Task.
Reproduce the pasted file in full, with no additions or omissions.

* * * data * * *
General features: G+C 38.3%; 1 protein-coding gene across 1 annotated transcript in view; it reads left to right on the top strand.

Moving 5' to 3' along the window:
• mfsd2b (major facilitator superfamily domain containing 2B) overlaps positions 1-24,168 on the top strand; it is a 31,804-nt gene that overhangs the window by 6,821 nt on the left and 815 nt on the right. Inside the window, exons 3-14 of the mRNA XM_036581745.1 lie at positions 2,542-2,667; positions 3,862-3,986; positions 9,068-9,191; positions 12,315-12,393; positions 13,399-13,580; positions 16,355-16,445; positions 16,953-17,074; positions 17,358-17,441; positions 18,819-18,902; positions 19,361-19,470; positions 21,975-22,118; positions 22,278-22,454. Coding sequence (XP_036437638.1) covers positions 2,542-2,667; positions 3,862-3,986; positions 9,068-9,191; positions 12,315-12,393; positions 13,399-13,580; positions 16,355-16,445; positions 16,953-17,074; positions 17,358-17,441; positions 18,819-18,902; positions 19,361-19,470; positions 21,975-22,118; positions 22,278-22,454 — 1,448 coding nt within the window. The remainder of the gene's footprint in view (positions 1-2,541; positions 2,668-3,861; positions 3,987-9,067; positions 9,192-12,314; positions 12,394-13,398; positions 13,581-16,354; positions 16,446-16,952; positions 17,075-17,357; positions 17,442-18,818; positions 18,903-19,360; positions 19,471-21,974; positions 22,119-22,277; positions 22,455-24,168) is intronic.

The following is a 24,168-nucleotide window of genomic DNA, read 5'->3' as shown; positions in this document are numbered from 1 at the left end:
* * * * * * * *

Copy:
General features: G+C 38.3%; 1 protein-coding gene across 1 annotated transcript in view; it reads left to right on the top strand.

Moving 5' to 3' along the window:
• mfsd2b (major facilitator superfamily domain containing 2B) overlaps positions 1-24,168 on the top strand; it is a 31,804-nt gene that overhangs the window by 6,821 nt on the left and 815 nt on the right. Inside the window, exons 3-14 of the mRNA XM_036581745.1 lie at positions 2,542-2,667; positions 3,862-3,986; positions 9,068-9,191; positions 12,315-12,393; positions 13,399-13,580; positions 16,355-16,445; positions 16,953-17,074; positions 17,358-17,441; positions 18,819-18,902; positions 19,361-19,470; positions 21,975-22,118; positions 22,278-22,454. Coding sequence (XP_036437638.1) covers positions 2,542-2,667; positions 3,862-3,986; positions 9,068-9,191; positions 12,315-12,393; positions 13,399-13,580; positions 16,355-16,445; positions 16,953-17,074; positions 17,358-17,441; positions 18,819-18,902; positions 19,361-19,470; positions 21,975-22,118; positions 22,278-22,454 — 1,448 coding nt within the window. The remainder of the gene's footprint in view (positions 1-2,541; positions 2,668-3,861; positions 3,987-9,067; positions 9,192-12,314; positions 12,394-13,398; positions 13,581-16,354; positions 16,446-16,952; positions 17,075-17,357; positions 17,442-18,818; positions 18,903-19,360; positions 19,471-21,974; positions 22,119-22,277; positions 22,455-24,168) is intronic.

The following is a 24,168-nucleotide window of genomic DNA, read 5'->3' as shown; positions in this document are numbered from 1 at the left end: